N2 - BACKGROUND: High-dose erythropoietin has been shown to have a neuroprotective effect in preclinical models of neonatal brain injury, and phase 2 trials have suggested possible efficacy; however, the benefits and safety of this therapy in extremely preterm infants have not been established. METHODS: In this multicenter, randomized, double-blind trial of high-dose erythropoietin, we assigned 941 infants who were born at 24 weeks 0 days to 27 weeks 6 days of gestation to receive erythropoietin or placebo within 24 hours after birth. Erythropoietin was administered intravenously at a dose of 1000 U per kilogram of body weight every 48 hours for a total of six doses, followed by a maintenance dose of 400 U per kilogram three times per week by subcutaneous injection through 32 completed weeks of postmenstrual age. Placebo was administered as intravenous saline followed by sham injections. The primary outcome was death or severe neurodevelopmental impairment at 22 to 26 months of postmenstrual age. Severe neurodevelopmental impairment was defined as severe cerebral palsy or a composite motor or composite cognitive score of less than 70 (which corresponds to 2 SD below the mean, with higher scores indicating better performance) on the Bayley Scales of Infant and Toddler Development, third edition. RESULTS: A total of 741 infants were included in the per-protocol efficacy analysis: 376 received erythropoietin and 365 received placebo. There was no significant difference between the erythropoietin group and the placebo group in the incidence of death or severe neurodevelopmental impairment at 2 years of age (97 children [26%] vs. 94 children [26%]; relative risk, 1.03; 95% confidence interval, 0.81 to 1.32; P = 0.80). There were no significant differences between the groups in the rates of retinopathy of prematurity, intracranial hemorrhage, sepsis, necrotizing enterocolitis, bronchopulmonary dysplasia, or death or in the frequency of serious adverse events. CONCLUSIONS: High-dose erythropoietin treatment administered to extremely preterm infants from 24 hours after birth through 32 weeks of postmenstrual age did not result in a lower risk of severe neurodevelopmental impairment or death at 2 years of age. (Funded by the National Institute of Neurological Disorders and Stroke; PENUT ClinicalTrials.gov number, NCT01378273.).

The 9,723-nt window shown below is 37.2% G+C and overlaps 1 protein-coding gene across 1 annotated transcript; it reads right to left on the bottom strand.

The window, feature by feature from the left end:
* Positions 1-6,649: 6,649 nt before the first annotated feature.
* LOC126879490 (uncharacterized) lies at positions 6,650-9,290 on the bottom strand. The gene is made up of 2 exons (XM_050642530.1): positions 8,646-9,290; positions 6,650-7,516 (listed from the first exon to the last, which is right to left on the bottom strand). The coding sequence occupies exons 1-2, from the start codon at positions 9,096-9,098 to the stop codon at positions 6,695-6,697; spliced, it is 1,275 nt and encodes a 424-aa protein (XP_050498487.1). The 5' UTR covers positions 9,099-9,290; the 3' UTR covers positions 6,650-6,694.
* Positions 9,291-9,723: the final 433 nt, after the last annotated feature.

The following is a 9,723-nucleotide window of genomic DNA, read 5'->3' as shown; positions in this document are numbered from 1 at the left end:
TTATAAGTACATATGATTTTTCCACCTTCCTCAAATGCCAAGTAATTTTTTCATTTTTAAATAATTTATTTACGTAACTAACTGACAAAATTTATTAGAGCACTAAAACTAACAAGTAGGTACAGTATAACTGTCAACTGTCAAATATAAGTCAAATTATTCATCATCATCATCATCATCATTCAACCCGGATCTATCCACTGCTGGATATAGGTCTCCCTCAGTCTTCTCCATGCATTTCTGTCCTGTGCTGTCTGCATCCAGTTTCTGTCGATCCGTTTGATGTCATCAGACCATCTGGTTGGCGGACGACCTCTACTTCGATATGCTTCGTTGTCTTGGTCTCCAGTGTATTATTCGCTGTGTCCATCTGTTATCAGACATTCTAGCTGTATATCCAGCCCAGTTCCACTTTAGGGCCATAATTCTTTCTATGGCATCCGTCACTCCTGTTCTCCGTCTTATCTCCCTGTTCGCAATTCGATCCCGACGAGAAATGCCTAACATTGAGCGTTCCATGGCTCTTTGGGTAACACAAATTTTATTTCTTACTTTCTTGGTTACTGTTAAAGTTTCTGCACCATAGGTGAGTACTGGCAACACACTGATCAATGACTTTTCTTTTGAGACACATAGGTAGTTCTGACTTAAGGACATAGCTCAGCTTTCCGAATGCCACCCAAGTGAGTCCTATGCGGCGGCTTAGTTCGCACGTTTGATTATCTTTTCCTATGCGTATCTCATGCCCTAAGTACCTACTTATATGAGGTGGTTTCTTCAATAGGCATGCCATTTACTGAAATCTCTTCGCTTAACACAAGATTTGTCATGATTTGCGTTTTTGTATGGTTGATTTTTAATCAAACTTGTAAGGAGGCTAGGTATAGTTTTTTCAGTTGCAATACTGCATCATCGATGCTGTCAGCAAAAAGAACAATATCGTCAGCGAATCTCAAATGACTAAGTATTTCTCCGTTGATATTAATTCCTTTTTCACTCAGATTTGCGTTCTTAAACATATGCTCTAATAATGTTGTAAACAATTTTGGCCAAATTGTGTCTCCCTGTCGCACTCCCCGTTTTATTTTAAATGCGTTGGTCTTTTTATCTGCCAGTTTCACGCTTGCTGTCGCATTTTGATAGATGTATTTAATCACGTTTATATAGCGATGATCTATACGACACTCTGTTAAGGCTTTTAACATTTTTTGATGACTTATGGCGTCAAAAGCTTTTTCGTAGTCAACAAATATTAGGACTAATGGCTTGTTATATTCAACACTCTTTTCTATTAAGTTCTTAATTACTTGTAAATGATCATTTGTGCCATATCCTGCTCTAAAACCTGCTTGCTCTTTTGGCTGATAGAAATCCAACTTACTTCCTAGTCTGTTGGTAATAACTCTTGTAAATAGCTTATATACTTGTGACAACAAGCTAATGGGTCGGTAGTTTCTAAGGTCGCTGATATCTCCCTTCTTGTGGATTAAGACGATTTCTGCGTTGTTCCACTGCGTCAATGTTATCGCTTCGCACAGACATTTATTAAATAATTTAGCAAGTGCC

AB - BACKGROUND: High-dose erythropoietin has been shown to have a neuroprotective effect in preclinical models of neonatal brain injury, and phase 2 trials have suggested possible efficacy; however, the benefits and safety of this therapy in extremely preterm infants have not been established. METHODS: In this multicenter, randomized, double-blind trial of high-dose erythropoietin, we assigned 941 infants who were born at 24 weeks 0 days to 27 weeks 6 days of gestation to receive erythropoietin or placebo within 24 hours after birth. Erythropoietin was administered intravenously at a dose of 1000 U per kilogram of body weight every 48 hours for a total of six doses, followed by a maintenance dose of 400 U per kilogram three times per week by subcutaneous injection through 32 completed weeks of postmenstrual age. Placebo was administered as intravenous saline followed by sham injections. The primary outcome was death or severe neurodevelopmental impairment at 22 to 26 months of postmenstrual age. Severe neurodevelopmental impairment was defined as severe cerebral palsy or a composite motor or composite cognitive score of less than 70 (which corresponds to 2 SD below the mean, with higher scores indicating better performance) on the Bayley Scales of Infant and Toddler Development, third edition. RESULTS: A total of 741 infants were included in the per-protocol efficacy analysis: 376 received erythropoietin and 365 received placebo. There was no significant difference between the erythropoietin group and the placebo group in the incidence of death or severe neurodevelopmental impairment at 2 years of age (97 children [26%] vs. 94 children [26%]; relative risk, 1.03; 95% confidence interval, 0.81 to 1.32; P = 0.80). There were no significant differences between the groups in the rates of retinopathy of prematurity, intracranial hemorrhage, sepsis, necrotizing enterocolitis, bronchopulmonary dysplasia, or death or in the frequency of serious adverse events. CONCLUSIONS: High-dose erythropoietin treatment administered to extremely preterm infants from 24 hours after birth through 32 weeks of postmenstrual age did not result in a lower risk of severe neurodevelopmental impairment or death at 2 years of age. (Funded by the National Institute of Neurological Disorders and Stroke; PENUT ClinicalTrials.gov number, NCT01378273.).